A Pagan, a Catholic and an atheist walk into a Free Church.
It sounds like the perfect opener for a punchline but this is no joke.
It is just a normal Sunday at St Peter’s Free Church in Dundee’s West End.
But after 30 years of local ministry in the city, Reverend David Robertson recently announced to the 300-plus weekly attendees who amass his thriving congregation that he plans to take up a new role in Australia.
Robertson has been chaplain to Dundee FC, Dundee University and a moderator of the Free Church but his core passion has been a culturally and economically diverse church of 27 nationalities.
He says: “One Sunday I looked out and, on one row, I saw a 16- year-old illiterate single mum, a Greek New Testament-reading PhD student, a 70-year-old Hilltown pensioner and a visiting millionaire Wall Street banker.”
Until a meeting over breakfast last week, I must confess I knew little of the person behind the persona.
Robertson shared that he initially declined the Free Church request to relocate to Dundee.
He later did, however, uproot his young family from a thriving congregation in a small Highland mining village to take on the church, which was in single figures, and initially got even smaller following his arrival.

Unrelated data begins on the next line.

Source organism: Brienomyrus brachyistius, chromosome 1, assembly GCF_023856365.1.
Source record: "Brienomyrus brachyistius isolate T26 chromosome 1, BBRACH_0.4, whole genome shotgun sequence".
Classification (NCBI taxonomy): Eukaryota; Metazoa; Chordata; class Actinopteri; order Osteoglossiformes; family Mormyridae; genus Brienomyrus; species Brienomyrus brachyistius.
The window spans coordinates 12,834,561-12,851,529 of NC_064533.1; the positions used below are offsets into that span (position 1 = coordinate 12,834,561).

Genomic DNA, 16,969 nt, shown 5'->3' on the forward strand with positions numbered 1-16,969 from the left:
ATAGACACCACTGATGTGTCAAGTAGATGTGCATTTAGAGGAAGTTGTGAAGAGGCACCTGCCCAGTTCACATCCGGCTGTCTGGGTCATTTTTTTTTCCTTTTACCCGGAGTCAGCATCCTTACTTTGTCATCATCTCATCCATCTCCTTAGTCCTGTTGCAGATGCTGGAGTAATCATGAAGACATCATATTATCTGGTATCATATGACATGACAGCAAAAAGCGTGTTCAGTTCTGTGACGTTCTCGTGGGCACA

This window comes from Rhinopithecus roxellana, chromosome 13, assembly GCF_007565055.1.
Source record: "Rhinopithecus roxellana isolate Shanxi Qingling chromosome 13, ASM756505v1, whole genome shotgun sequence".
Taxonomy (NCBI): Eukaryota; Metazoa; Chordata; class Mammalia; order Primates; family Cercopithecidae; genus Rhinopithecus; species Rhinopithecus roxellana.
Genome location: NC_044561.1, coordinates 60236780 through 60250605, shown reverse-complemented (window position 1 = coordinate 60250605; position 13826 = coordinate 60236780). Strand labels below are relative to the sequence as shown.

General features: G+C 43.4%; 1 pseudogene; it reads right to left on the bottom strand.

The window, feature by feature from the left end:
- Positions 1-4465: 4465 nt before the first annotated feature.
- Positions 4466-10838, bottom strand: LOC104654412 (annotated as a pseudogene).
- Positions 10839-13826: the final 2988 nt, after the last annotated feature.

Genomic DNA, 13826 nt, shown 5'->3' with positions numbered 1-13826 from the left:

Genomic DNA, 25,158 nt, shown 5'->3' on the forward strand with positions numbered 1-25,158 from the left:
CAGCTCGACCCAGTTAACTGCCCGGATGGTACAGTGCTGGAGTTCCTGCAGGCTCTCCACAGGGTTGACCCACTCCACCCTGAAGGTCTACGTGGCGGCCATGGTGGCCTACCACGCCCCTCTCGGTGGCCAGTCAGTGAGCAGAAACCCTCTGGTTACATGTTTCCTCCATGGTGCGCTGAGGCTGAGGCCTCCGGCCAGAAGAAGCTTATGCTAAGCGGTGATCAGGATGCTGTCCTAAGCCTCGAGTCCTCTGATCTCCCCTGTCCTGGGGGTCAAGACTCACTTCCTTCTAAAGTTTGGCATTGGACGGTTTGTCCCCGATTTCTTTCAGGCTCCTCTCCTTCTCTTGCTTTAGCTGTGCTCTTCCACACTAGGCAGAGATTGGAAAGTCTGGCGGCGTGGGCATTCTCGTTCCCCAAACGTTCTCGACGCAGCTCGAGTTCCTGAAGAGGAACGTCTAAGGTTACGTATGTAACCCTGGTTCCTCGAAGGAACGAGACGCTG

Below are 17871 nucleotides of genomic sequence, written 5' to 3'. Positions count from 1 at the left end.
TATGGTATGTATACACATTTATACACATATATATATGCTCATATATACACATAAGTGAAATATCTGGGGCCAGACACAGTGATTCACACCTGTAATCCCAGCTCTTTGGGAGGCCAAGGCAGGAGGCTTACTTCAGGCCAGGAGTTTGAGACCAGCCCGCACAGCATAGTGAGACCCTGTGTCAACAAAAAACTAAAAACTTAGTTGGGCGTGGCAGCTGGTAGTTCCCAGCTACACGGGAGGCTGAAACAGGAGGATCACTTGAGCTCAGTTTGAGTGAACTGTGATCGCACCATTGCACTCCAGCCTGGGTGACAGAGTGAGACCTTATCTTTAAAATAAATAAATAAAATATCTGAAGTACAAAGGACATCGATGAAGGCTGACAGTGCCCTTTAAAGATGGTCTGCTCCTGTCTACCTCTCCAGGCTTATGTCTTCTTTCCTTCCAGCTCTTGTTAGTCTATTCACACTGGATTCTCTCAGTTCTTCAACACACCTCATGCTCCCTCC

Keen to support a local team, he went to Dens and saw the hosts up four goals against Hibs.
A wee old man sitting next to Robertson got up and said: “Auch, ah’m awa’ hame!” “But we’re up 4-0,” he replied. “Aye, but it’ll finish four-all” said the old man as he turned and walked out. And, right enough, the game finished 4-4.
“I just loved the people and their reality” says Robertson.
He shares one story of a boy who came to the youth club causing so much trouble that he was barred. The boy’s mother pleaded with Robertson to let him stay.
He reluctantly complied and gave the boy a firm talking to which led to an improvement in behaviour. Ten years later, at a job fair, that same boy approached Robertson and thanked him for his input which transformed his life.
“The Wee Flea”, as he has become known, is outspoken on religious matters, as well as issues of wider political and social significance.
He has been open about his support for Scottish independence and Brexit and has written openly on same sex marriage and gender identity.
He often divides opinion but his blog has grown from 55,000 visitors in 2013 to 1.3 million globally in the last year.
Despite the division of opinion, there will be a constituent group by whom Robertson will be sorely missed, but some creatures were simply not meant to be caged.